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Sophomore brings diversity to Rutgers

<p>Sophomore defender Sophia Walia brings a unique skill set to Rutgers, showing talent on both offense and defense. Walia also hails from British Columbia.</p>

Sophomore defender Sophia Walia brings a unique skill set to Rutgers, showing talent on both offense and defense. Walia also hails from British Columbia.

“Wally! Wally,” screamed Rutgers head field hockey coach Meredith Long to get sophomore defender Sofia Walia’s attention Sunday against New Hampshire and give her instructions. 

The nickname “Wally” has been with her since her freshman year, created by her teammates because, as Walia put it, “There can’t be two ‘Soph’s’ when coach is calling out,” referring to senior teammate Sophie Wright. 

Walia has become an integral part of what the Scarlet Knights are looking to do and although she is an underclassman, her influence on the back three on the field is undeniable.

Walia has the label of a defender, but she also has a big impact on the offensive side. She has five goals, which is second on the team, as well as five assists, most on the team.

“I’m limited on offense, but it’s definitely something I enjoy,” Walia said. “Offense is something that kind of happens for me.”

Walia holds a distinct honor as the first ever Sikh player in Division I history. Her religion is something she prides herself on.

“My religion is really important to me,” Walia said. “It’s a big part of me, and I carry it with me.”

Walia was born in Surrey, British Columbia, in Canada on the opposite side of North America in relation to Rutgers, which is why she never thought she would end up a Knight.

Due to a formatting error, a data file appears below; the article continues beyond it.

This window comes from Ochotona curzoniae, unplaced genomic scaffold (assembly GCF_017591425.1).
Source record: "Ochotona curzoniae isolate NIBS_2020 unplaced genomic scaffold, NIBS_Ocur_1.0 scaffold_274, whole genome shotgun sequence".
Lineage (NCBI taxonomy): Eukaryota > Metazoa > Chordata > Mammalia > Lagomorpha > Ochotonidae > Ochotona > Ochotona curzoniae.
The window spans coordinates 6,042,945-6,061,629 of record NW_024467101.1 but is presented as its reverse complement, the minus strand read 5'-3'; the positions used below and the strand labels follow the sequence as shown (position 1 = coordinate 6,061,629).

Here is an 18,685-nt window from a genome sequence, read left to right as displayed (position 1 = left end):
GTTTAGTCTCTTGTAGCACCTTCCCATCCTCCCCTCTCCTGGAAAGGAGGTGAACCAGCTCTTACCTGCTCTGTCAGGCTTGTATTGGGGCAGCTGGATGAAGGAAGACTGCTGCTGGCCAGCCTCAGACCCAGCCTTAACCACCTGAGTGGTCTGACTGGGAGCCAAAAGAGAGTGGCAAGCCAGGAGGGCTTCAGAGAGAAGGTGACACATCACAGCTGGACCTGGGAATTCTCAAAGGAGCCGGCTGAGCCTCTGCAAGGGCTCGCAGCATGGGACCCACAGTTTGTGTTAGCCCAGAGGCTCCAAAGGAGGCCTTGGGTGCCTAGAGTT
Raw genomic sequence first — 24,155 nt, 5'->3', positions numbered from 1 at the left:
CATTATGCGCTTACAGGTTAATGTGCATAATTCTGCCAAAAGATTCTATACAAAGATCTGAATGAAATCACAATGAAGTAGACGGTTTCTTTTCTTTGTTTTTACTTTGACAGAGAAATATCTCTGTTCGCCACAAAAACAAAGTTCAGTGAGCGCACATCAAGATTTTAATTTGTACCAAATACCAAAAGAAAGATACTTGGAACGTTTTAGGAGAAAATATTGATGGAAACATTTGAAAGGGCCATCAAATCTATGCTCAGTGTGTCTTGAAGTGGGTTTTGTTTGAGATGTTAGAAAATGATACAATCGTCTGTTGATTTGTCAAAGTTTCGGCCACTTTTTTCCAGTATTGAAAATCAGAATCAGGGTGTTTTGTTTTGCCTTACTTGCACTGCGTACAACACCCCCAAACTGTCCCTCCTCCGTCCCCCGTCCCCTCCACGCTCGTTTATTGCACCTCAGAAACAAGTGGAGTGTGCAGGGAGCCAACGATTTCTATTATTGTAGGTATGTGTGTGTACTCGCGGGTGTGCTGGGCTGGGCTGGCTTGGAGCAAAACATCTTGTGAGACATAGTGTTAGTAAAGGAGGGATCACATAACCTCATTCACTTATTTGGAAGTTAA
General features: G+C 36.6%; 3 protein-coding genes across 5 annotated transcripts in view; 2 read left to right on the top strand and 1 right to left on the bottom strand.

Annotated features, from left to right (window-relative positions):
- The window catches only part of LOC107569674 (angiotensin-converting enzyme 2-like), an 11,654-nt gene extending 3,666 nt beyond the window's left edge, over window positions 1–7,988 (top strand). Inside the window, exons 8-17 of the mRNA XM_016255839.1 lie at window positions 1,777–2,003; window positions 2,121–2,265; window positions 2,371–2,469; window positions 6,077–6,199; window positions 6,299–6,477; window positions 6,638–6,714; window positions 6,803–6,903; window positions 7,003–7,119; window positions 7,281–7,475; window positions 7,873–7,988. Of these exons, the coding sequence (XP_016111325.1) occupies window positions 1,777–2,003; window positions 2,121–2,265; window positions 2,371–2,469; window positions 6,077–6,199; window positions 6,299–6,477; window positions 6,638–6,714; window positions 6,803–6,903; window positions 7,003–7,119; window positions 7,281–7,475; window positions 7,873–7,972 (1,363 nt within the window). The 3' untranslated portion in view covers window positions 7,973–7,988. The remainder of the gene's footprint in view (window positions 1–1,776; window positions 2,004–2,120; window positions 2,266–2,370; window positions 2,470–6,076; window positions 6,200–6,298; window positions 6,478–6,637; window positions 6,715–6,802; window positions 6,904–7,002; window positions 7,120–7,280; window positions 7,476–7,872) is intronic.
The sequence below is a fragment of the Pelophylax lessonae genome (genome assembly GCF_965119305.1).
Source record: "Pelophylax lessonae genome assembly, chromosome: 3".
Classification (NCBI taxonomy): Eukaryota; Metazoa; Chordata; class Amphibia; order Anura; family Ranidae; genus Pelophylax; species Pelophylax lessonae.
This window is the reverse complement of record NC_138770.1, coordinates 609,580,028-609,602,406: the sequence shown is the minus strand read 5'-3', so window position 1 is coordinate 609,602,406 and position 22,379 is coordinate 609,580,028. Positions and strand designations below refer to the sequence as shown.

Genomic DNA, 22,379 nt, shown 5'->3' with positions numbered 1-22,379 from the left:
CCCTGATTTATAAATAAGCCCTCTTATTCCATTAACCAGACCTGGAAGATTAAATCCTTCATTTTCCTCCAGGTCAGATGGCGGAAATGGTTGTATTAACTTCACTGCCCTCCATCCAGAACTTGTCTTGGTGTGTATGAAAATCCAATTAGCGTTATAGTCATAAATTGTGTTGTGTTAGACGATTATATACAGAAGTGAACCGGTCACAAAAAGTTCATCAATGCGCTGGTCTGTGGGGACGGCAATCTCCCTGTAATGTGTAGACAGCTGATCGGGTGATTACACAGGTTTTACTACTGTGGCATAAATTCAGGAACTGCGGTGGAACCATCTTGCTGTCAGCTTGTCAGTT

“I actually was looking to stay home,” Walia said. “I never knew I wanted to come here.”

The reason she came here is fellow Canadian and sophomore teammate Alyssa Bull and her sister, Jenna, a former Rutgers field hockey player. 

Bull and Walia met at the Canadian Junior National field hockey program roughly seven years ago, when they became friends.

As Bull remembers it, Walia told her she wanted to stay home, but Bull became the recruiter to lure Wally to Piscataway, New Jersey.

“I told her, ‘No, no, you have to come to the states and see the school,’ and she came to Rutgers where she fell in love with the team and the whole atmosphere,” Bull said.

Another big reason Walia chose to come to Rutgers was that she wanted to be a part of an up-and-coming program.

“I wanted to be a part of a program that wasn’t already winning championships,” Walia said. “I wanted to be a part of a program that was developing.” 

Field hockey has absorbed much of Walia’s life, as she played since the age of 6. She has been a standout in her home country training with the Canadian National Team, Junior U17 and Junior U21 teams. 

She hasn’t played with the national team, but it is a big honor to be called up to train with such prestigious talent.

She thinks this experience has helped her become the player she is today. She adapts to what is asked of her, and as the years progressed, she has been able to get a grip on the game and understand it more.

Walia accredits her improvement to multiple people, but she feels coming to Rutgers has really helped further her development.

“The coaching staff is the best I’ve ever been coached by in the 14 years I’ve been playing,” Walia said of Long and assistant coaches Lauren Burke and Roland Peekel.

Long chose to recruit Walia for a multitude of reasons, but it was her skill that really caught her eye.

“Wally is an international caliber player,” Long said. “She wants to play at the next level and on the international stage, and she really brings a high level of competitiveness to our program. She elevates the players around her.”

With two years of eligibility left for Walia, the future is looking bright.

For updates on the Rutgers field hockey team, follow @TargumSports on Twitter.

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